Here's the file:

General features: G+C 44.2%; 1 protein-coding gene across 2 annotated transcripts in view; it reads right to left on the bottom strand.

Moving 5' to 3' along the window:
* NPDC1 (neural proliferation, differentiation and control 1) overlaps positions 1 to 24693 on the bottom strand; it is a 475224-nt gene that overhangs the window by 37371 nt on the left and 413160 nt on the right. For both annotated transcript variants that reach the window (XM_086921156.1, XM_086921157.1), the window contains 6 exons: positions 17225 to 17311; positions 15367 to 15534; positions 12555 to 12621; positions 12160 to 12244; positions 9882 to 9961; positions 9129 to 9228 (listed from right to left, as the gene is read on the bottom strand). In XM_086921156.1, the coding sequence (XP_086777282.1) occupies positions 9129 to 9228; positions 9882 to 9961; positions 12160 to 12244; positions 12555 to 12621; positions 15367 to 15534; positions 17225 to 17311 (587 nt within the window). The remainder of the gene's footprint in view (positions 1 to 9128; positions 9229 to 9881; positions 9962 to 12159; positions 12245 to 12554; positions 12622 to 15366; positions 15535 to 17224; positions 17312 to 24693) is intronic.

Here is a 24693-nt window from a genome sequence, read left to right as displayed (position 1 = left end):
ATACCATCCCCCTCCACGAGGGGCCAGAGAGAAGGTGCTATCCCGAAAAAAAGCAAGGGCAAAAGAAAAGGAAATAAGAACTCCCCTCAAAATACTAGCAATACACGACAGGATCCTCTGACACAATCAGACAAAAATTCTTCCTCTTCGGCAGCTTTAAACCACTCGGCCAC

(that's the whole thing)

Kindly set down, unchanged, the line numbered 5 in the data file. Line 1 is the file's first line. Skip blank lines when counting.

ATACCATCCCCCTCCACGAGGGGCCAGAGAGAAGGTGCTATCCCGAAAAAAAGCAAGGGCAAAAGAAAAGGAAATAAGAACTCCCCTCAAAATACTAGCAATACACGACAGGATCCTCTGACACAATCAGACAAAAATTCTTCCTCTTCGGCAGCTTTAAACCACTCGGCCAC